Antoni Wit’s Taras Bulba is the best I’ve heard. It
is not quite like any other recording, not Ancerl’s or Hruša’s
or the few by Mackerras, and the distinctiveness comes from
First: the Warsaw Philharmonic. The orchestra disproves anyone’s idea that Czech orchestras ‘own’ this music. In the first-movement climax and the thrilling first half of the finale, the brass section weighs in with a booming power so satisfying that I find myself grinning to hear it. The string section has a creamy splendor and the tightness of the ensemble far outclasses half the bands that have ever touched this music … including Jakub Hru*ša’s Brno Philharmonic, in a newish disc on Supraphon. Then there are the woodwinds, piquant and possessed with unique personality. The cor anglais has its plaintive opening solo over a soft pillow of strings; someone once told me her biggest thrill was to hear great orchestras play quietly. The flute negotiates the second movement’s wild part with daredevil’s ease - something Mackerras’s flautist can’t quite do on Supraphon. The contrabassoons audibly dig in with zeal. Maybe most delightfully of all there’s a second-movement clarinet solo that whips to the front of the orchestra with a klezmer-like exuberance nobody else can match.
They’re a world-class orchestra at top form, but much of the credit belongs to Antoni Wit, who shapes this Taras Bulba in entirely new — and entirely logical — ways. Take the first movement. It opens at a much slower tempo than usual, and this is something of a hallmark for Wit’s style. In nearly all his performances he can adopt broader pacing without sacrificing a bit of rhythmic precision. That’s the case here, where instead of feeling sleepy the first scenes have an irresistible pulse, pushing us steadily forward. The climactic battle scene erupts with absolutely massive power and a well-managed leap in tempo. The brass, as I’ve mentioned, could raise the dead.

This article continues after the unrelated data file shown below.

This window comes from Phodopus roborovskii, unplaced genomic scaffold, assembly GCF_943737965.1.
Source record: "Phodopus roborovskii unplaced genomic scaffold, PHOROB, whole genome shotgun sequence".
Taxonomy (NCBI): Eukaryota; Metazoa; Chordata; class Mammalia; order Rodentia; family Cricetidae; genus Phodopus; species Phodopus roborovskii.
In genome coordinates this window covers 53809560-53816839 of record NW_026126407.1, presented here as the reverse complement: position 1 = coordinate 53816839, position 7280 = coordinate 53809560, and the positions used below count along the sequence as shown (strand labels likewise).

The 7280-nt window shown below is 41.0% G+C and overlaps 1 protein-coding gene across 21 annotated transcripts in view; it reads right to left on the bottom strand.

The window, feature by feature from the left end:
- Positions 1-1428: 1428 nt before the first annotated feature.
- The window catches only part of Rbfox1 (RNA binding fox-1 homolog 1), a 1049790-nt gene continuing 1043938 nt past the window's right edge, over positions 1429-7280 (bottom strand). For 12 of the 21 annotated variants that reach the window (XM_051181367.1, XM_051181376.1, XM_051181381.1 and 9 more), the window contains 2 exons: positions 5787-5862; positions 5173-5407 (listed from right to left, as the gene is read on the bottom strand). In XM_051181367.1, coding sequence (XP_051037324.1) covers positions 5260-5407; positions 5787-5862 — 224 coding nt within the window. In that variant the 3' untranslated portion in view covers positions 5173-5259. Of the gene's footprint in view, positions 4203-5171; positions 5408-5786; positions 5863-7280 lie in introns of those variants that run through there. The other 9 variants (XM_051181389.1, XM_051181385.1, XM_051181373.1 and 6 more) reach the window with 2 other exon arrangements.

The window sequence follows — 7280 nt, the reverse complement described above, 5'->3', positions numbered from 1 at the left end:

The second movement blooms under unusually fluid tempo. It might start off slowly but soon Wit is leading us on a lively jaunt with those exceptional woodwind players coming to life along the way. The capstone of the performance is how he conducts the work’s final five minutes. It’s a weird, even problematic ending, quite repetitive. Janacek’s refusal to let the piece end without one more cadence - no, one more…no, one more! - is often confounding. Even such luminaries as Mackerras and Anc(erl leave me dissatisfied here. Antoni Wit, as is his wont, steps on the brakes instead of the gas, but the result is electrifying. Those repetitive last few minutes take on an almost mythical force and power, possessed of monumental grandeur. The violins play from 6:51-8:30 like they’ve got the world’s most romantic tune. The final chords, which you don’t spend a few minutes wishing would come up already, have a power and certainty which is incredibly satisfying. It is no exaggeration to say that, in Wit’s hands, the ending of Taras Bulba has gone from my least favorite part of the work to one of my favorites. This is masterly conducting.
The couplings are the Lachian and Moravian Dances. Both are from Janác(ek’s early days (roughly 1890), and they’re more like Slavonic Dances than the wacky, original music which he would write later. They’re still enjoyable, especially the Lachian Dances, which do feel like a new set to pair with the Dvor(ák. The ‘Blacksmith’s Dance’ is especially delectable as it whips itself into an ever-greater fury, while the flutes ‘From Celadna’ sound straight out of Dvor(ák. The Moravian Dances are extremely hard to come by, despite their simple pleasures (the 52-second long ‘Kalamajka’ steals the show). My searches revealed only one alternative, also on Naxos, with the inferior Slovak Philharmonic under Libor Pešek.
So now Antoni Wit’s two-CD Janác(ek survey is complete. Could it have been better? Yes. Most glaringly, the Glagolitic Mass appeared in the “traditional”, which is to say truncated and simplified, form, rather than the composer’s splendid original (review). Tenor Timothy Bentch seemed to me an imperfect fit. This new CD has 25 minutes of playing time to spare, with the fantastic Schluck und Jau and its spooky brass writing left sadly unrecorded. The recorded sound is extremely good and represents the orchestra fairly well; they do sound even more ravishing live. That said, at one point I put this on immediately after a Channel Classics recording of Budapest/Fischer and did notice a slight decline in clarity. The percussion, especially, is a little bit recessed. On the other hand, Wit’s Sinfonietta was as vivid and gutsy as they come. The dances here are quite a pleasure, and then there’s the matter of Taras Bulba. The Warsaw Philharmonic’s Taras Bulba is an enormous achievement. It is my first choice, bar none.